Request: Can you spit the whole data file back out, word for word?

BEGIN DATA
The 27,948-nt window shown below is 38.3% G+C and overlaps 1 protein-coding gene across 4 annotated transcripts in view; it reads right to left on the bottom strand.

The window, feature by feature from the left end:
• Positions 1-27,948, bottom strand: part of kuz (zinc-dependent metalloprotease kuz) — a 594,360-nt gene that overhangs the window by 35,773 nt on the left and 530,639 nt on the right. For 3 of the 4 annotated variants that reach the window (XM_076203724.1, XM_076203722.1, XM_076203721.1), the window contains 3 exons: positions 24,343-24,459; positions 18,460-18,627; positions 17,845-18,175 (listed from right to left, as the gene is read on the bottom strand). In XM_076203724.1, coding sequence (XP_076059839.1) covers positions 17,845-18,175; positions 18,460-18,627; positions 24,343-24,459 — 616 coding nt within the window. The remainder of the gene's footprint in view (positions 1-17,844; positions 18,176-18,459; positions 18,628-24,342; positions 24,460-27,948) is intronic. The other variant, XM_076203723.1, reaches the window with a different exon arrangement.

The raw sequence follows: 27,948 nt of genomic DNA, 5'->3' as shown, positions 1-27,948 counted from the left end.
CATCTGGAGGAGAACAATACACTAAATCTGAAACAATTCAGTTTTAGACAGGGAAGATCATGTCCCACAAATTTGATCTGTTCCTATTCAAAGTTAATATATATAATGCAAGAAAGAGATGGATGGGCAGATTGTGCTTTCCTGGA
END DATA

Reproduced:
The 27,948-nt window shown below is 38.3% G+C and overlaps 1 protein-coding gene across 4 annotated transcripts in view; it reads right to left on the bottom strand.

The window, feature by feature from the left end:
• Positions 1-27,948, bottom strand: part of kuz (zinc-dependent metalloprotease kuz) — a 594,360-nt gene that overhangs the window by 35,773 nt on the left and 530,639 nt on the right. For 3 of the 4 annotated variants that reach the window (XM_076203724.1, XM_076203722.1, XM_076203721.1), the window contains 3 exons: positions 24,343-24,459; positions 18,460-18,627; positions 17,845-18,175 (listed from right to left, as the gene is read on the bottom strand). In XM_076203724.1, coding sequence (XP_076059839.1) covers positions 17,845-18,175; positions 18,460-18,627; positions 24,343-24,459 — 616 coding nt within the window. The remainder of the gene's footprint in view (positions 1-17,844; positions 18,176-18,459; positions 18,628-24,342; positions 24,460-27,948) is intronic. The other variant, XM_076203723.1, reaches the window with a different exon arrangement.

The raw sequence follows: 27,948 nt of genomic DNA, 5'->3' as shown, positions 1-27,948 counted from the left end.
CATCTGGAGGAGAACAATACACTAAATCTGAAACAATTCAGTTTTAGACAGGGAAGATCATGTCCCACAAATTTGATCTGTTCCTATTCAAAGTTAATATATATAATGCAAGAAAGAGATGGATGGGCAGATTGTGCTTTCCTGGA